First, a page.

Mrs. Caliban

Chicago Sun-Times
February 17, 2010


Take note: The most erotic scene on any Chicago stage at the moment can be found at Lifeline Theatre, where a superb stage adaptation of "Mrs. Caliban" -- based on the deceptively whimsical, darkly disturbing 1983 novel of the same name by Rachel Ingalls -- received its world premiere Monday.

Note, too, that it hardly matters at all that the coupling here involves Dorothy, a lovely, sadly desperate housewife whose marriage has gone cold (she is played by the altogether exquisite Brenda Barrie, an actress of breathtaking expressiveness), and Larry (Peter Greenberg, revealing a previously unexplored aspect of his talent here), an aquatic creature of the large green lizard variety, who might well be a figment of Dorothy's imagination.

The foreplay between these two could not be more winningly imagined (she offers the hungry, vegetarian-only monster stalks of celery, and later happily feeds his appetite for avocados). The sheets could not be more diaphanous. The lovers' intimacy (including his initial crudeness) could not be more believable or more ideally choreographed. And the afterglow could not be more luminous.

Whether "Larry" is a true (and illicit) lover hardly matters. Dorothy believes in him, and so do we, be he an escaped mental patient, a prisoner on the run, a victim of torture or something altogether different. Her madness easily becomes ours, and it is compelling.

Ingalls, who grew up in Cambridge, Mass., but has lived in Europe since 1965, was catapulted into the spotlight in 1986 when the British Book Marketing Council named the barely known Mrs. Caliban one of the 20 best novels by a living, post-World War-II American writer. That aside, it surely is a story that captures the post-feminist era as it knowingly probes into the more devastating pitfalls of marriage, divorce, promiscuity and the death of a child. Its title, which uses the name of Shakespeare's angry, battered, affection-starved slave in "The Tempest," also suggests that love and anguish and captivity are inextricably linked.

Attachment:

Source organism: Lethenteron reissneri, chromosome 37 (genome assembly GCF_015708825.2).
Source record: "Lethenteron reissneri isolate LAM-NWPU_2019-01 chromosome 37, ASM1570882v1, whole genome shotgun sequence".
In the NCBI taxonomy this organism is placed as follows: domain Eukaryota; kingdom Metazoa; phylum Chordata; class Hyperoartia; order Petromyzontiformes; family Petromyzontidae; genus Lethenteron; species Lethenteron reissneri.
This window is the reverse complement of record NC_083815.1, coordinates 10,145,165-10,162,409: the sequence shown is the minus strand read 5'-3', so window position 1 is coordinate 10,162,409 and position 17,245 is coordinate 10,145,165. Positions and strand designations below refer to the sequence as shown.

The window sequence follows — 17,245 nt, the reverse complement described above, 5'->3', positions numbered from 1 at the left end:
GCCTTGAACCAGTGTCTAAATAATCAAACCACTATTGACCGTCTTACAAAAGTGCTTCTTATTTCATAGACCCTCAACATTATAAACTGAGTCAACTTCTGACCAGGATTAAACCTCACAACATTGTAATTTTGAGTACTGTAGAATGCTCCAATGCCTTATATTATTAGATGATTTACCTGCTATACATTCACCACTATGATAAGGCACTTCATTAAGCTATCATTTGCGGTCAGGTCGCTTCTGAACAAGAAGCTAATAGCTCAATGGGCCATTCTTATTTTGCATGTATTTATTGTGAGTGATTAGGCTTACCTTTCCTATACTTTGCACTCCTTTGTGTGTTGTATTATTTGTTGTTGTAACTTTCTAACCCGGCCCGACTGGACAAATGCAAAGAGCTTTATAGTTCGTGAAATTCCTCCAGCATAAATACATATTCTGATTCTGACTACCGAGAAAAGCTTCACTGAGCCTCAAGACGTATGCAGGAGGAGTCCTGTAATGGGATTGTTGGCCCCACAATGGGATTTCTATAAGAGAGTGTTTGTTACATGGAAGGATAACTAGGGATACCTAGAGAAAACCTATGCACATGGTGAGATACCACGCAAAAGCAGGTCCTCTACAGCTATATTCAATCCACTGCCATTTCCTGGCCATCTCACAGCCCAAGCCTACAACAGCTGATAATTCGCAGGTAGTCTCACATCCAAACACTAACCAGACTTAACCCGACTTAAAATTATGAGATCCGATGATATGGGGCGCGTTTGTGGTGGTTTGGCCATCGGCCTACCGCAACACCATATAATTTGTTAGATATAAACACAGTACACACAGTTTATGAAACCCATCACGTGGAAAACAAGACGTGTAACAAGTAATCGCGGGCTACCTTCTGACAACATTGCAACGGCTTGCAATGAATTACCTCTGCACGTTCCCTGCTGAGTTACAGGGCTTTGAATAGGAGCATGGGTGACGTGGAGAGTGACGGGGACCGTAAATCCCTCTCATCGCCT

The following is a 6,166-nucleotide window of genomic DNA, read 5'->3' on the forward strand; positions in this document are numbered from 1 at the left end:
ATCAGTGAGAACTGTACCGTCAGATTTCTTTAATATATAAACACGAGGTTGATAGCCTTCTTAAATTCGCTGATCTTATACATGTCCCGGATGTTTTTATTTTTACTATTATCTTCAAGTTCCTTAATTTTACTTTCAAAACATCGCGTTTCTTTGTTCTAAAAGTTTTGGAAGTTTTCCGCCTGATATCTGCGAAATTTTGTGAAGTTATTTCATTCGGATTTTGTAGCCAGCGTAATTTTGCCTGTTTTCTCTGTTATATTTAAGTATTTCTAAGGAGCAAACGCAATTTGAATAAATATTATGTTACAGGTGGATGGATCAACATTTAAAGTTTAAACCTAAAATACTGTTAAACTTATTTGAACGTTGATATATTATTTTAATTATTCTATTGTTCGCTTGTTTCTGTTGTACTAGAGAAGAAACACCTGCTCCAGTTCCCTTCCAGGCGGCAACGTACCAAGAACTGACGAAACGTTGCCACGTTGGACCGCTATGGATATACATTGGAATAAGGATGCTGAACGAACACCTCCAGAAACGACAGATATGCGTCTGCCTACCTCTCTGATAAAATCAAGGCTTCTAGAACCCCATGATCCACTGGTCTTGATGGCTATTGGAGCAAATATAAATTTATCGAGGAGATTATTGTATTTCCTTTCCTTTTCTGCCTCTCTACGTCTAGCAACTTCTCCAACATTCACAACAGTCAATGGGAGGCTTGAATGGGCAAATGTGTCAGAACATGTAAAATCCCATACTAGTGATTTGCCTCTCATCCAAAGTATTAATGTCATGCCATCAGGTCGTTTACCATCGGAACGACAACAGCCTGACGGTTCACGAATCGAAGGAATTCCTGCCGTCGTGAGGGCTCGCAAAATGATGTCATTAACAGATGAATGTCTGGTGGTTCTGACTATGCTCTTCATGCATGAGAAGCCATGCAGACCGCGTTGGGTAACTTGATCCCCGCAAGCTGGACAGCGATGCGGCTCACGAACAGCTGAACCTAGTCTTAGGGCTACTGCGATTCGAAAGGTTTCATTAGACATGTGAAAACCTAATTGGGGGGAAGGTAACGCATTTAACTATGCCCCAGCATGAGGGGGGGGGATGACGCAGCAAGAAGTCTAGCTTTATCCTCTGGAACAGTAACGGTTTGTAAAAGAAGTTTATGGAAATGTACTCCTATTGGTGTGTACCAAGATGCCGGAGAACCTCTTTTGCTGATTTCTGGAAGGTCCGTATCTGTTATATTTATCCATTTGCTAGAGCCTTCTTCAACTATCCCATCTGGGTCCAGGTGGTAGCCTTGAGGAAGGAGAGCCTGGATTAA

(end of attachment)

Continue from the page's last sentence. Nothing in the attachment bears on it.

Lifeline's production is an entirely seamless work, with Frances Limoncelli's spare but eloquent adaptation, Ann Boyd's fluid yet precision-tooled direction, Julia Neary's dreamy, comic-tinged choreography, Chelsea Warren's subtly disorienting white-on-white set and Branimira Ivanova's magnificent costumes all of a piece.

Barrie, who has created a series of indelible portrayals in recent seasons (in "Mariette in Ecstasy," "Graceland" and "The Ruby Sunrise"), is a true treasure. With her alabaster skin, sonorous voice, balletic grace and palpable inner life she is worth seeing in "Mrs Caliban" for its opening sequences alone, as she repeatedly bids mechanical goodbyes to her detached husband, washes dishes and dances into deep fantasy to the sound of classical music on the radio.

Greenberg, ordinarily the master of crisp, brainy British gents, displays an impressive sensual heat, humor and woundedness in his eerily "beached" character. And there is smart work by Dan Granata as Dorothy's lost husband, Jenifer Tyler as her shrilly stylish yet broken best friend, and Monica Dionysiou as everyone from saleswoman to savage teenager.


Photo Credits   |   © 2015 Brenda Barrie